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4. Big dataThe use of big data in healthcare continues to generate intense interest. Just how big is healthcarebig data? One measure from 2012 equated the data amount at around 500 petabytes or, in paper terms, enough data to fill 10 billion four-drawer file cabinets (Roski etal., 2014). “The emergence of ‘big data’ offers unprecedented opportunities for not only accelerating scientific advances, but also enabling new modes of discovery” (Honavar, 2014, p. 329). There is much speculation about the prospects of pairing massive data reservoirs with predictive analytic tools and identifying healthcare crises before they even begin. Data mining and predictive analytics are presented as opportunities to forecast patient demand for service, such as emergency department visits (Ekstrom etal., 2015); to tailor diagnosis and patient interventions (Krumholz,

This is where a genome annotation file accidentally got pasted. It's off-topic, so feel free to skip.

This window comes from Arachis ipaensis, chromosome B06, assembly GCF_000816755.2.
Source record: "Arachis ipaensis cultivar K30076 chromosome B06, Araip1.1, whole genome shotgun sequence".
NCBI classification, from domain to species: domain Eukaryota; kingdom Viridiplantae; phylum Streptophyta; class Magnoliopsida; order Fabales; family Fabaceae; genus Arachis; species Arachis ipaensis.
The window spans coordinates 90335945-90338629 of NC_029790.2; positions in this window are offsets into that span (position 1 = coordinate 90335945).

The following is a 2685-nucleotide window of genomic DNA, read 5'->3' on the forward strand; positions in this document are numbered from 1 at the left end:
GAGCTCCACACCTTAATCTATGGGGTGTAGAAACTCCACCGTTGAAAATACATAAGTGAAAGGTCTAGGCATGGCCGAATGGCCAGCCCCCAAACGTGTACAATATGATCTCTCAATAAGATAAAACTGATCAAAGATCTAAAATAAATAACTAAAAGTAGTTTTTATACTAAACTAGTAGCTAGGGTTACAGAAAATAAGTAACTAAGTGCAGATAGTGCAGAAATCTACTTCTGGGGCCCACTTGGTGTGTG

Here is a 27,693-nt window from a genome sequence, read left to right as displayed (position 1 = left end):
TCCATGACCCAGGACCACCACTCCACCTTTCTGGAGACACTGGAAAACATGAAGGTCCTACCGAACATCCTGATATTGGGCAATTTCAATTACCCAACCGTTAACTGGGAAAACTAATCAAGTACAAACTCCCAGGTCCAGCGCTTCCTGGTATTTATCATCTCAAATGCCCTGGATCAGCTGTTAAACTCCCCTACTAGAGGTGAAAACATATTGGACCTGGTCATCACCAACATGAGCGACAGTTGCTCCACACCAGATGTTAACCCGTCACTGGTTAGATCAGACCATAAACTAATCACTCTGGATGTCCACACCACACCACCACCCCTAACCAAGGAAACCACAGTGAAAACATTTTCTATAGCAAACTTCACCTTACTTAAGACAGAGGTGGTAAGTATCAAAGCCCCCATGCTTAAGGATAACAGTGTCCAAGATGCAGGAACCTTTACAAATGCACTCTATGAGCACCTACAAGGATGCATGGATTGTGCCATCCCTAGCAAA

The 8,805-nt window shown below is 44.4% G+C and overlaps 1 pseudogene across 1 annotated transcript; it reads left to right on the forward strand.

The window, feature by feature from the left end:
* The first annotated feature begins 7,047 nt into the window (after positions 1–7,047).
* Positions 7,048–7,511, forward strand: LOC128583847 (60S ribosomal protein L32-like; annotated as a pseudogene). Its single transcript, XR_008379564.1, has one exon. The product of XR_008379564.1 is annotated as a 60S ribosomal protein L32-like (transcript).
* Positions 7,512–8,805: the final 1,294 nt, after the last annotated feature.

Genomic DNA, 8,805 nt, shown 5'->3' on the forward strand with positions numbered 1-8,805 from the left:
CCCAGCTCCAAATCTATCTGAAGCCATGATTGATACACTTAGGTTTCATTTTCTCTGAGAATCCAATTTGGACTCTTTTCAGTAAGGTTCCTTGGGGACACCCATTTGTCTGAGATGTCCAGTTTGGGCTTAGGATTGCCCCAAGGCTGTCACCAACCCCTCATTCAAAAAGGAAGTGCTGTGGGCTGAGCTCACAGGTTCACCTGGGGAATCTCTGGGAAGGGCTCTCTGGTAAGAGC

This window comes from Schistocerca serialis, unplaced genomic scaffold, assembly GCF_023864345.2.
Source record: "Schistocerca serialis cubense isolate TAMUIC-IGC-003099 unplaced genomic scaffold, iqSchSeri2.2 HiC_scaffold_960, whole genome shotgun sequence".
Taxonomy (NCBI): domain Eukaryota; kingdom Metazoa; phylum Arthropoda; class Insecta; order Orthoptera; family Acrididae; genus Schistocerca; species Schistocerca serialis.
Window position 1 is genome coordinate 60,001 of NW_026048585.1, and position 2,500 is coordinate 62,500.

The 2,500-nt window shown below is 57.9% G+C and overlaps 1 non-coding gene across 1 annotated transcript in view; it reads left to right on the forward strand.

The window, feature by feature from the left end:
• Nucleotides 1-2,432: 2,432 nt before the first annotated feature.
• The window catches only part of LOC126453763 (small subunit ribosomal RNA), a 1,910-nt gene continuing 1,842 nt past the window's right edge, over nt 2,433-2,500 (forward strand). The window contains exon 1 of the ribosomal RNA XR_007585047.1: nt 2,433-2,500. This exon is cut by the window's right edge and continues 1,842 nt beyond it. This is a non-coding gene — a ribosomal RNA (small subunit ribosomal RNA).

2014; Roski etal., 2014); to discover patterns that may have otherwise gone unnoticed in particular patient populations (Roski etal., 2014); or potentially in epidemic situations (Grossglauser and Saner, 2014); and in tracking and providing automated responses to collected patient data to their care providers.Further specialization of predictive analytics can also support medical decision and triage of care, although ethical concerns abound in these applications, with calls for additional research and training in this area (Cohen etal., 2014). Consideration should be given to establishing or expanding dedicated informatics courses in nursing curriculums to manage these specific learning needs. A broad approach to health informatics that includes the critical importance of social justice and patient centered approaches to technological use and development should frame these opportunities. The ever-present issue of patient privacy and data security must also be considered (Amarasingham etal., 2014; Roski etal., 2014). Future demands aside, there are urgent current needs for additional healthcare personnel with specific data management or analytic skills (Krumholz, 2014) as well as further collaborations between informed clinicians and computer science teams (Honavar, 2014).5. Patient engagement and empowermentThe issue of patient engagement, from a technology perspective, has largely been tied to opportunities for patients to access and contribute to their own healthcare data (Chunchu etal., 2012; Giardina etal., 2014; Goldzweig etal., 2013). Patient EHR portals, PHRs, one-note or other shared provider patient data collection, and increased e-visits or other electronic communication with healthcare team members have all been presented as ways to increase sense of ownership for patients with the hopes that improved outcomes will follow. There is considerable research to support patient desire to have improved access to their healthcare data, be it through EHRs or other technology applications(Chunchu etal., 2012; Giardina etal., 2014; Goldzweig etal., 2013). Patients will present with great differences in digital literacy and even basic computer skills and nurses should take the lead in either providing the needed patient